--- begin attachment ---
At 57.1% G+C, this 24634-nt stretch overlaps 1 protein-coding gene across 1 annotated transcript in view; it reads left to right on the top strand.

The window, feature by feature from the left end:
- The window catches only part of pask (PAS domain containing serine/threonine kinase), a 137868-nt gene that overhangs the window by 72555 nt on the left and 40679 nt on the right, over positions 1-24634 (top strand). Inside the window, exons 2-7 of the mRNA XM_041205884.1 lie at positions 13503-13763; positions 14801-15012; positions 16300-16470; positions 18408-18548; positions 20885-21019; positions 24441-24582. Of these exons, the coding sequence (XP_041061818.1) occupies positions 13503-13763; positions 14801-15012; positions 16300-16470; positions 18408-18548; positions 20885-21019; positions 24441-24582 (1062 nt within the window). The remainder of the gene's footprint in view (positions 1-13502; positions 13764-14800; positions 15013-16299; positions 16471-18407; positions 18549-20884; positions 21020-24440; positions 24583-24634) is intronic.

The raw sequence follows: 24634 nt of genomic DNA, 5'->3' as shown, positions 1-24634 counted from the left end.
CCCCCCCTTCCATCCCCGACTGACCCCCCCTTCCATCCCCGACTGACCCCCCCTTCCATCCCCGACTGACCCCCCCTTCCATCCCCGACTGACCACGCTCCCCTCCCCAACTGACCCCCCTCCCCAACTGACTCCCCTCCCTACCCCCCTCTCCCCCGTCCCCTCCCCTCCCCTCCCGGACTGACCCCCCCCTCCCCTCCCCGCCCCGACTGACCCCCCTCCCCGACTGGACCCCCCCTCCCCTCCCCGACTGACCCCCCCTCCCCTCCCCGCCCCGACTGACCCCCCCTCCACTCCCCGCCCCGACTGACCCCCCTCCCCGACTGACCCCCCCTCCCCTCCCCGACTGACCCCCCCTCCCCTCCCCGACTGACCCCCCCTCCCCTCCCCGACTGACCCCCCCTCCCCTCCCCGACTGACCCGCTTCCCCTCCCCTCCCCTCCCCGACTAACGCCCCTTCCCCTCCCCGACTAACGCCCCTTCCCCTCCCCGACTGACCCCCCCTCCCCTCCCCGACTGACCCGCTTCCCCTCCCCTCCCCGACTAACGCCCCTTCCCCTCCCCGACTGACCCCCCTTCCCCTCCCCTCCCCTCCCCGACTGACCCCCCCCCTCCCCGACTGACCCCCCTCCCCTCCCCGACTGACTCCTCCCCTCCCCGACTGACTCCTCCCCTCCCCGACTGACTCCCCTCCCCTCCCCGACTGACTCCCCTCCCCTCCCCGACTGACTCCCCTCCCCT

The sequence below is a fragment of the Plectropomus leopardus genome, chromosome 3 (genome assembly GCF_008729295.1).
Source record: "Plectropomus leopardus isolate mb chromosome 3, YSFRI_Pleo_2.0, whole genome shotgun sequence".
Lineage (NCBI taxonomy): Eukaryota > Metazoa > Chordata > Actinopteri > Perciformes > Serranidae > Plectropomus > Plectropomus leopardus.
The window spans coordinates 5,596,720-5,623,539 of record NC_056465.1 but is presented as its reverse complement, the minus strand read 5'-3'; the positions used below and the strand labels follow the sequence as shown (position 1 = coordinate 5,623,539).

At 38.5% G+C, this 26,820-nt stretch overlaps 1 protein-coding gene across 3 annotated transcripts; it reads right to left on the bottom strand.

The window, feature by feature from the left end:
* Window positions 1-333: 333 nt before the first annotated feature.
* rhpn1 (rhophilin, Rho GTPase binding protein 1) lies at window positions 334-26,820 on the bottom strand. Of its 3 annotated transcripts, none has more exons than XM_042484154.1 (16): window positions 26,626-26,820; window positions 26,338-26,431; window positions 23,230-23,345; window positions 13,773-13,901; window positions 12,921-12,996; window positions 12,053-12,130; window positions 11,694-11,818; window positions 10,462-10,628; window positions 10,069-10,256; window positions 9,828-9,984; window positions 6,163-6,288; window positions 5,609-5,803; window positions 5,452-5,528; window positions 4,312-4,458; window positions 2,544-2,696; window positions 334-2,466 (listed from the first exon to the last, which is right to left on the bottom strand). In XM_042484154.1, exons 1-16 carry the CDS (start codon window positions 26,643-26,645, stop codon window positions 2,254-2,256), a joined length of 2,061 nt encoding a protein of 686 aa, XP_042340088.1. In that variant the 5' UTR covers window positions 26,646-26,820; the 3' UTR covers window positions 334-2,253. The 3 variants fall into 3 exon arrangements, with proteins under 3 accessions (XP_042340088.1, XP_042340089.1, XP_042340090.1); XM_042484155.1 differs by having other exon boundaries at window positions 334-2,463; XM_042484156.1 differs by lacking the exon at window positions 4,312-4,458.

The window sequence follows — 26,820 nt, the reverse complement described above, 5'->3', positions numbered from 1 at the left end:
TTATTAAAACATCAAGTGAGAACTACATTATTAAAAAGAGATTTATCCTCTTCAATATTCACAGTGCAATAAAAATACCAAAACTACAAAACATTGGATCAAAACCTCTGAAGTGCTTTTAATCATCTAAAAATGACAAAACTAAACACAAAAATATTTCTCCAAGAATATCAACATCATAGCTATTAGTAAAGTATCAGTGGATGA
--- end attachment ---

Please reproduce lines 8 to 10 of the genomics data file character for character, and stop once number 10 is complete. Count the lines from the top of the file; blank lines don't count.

Lineage (NCBI taxonomy): Eukaryota > Metazoa > Chordata > Actinopteri > Perciformes > Serranidae > Plectropomus > Plectropomus leopardus.
The window spans coordinates 5,596,720-5,623,539 of record NC_056465.1 but is presented as its reverse complement, the minus strand read 5'-3'; the positions used below and the strand labels follow the sequence as shown (position 1 = coordinate 5,623,539).

At 38.5% G+C, this 26,820-nt stretch overlaps 1 protein-coding gene across 3 annotated transcripts; it reads right to left on the bottom strand.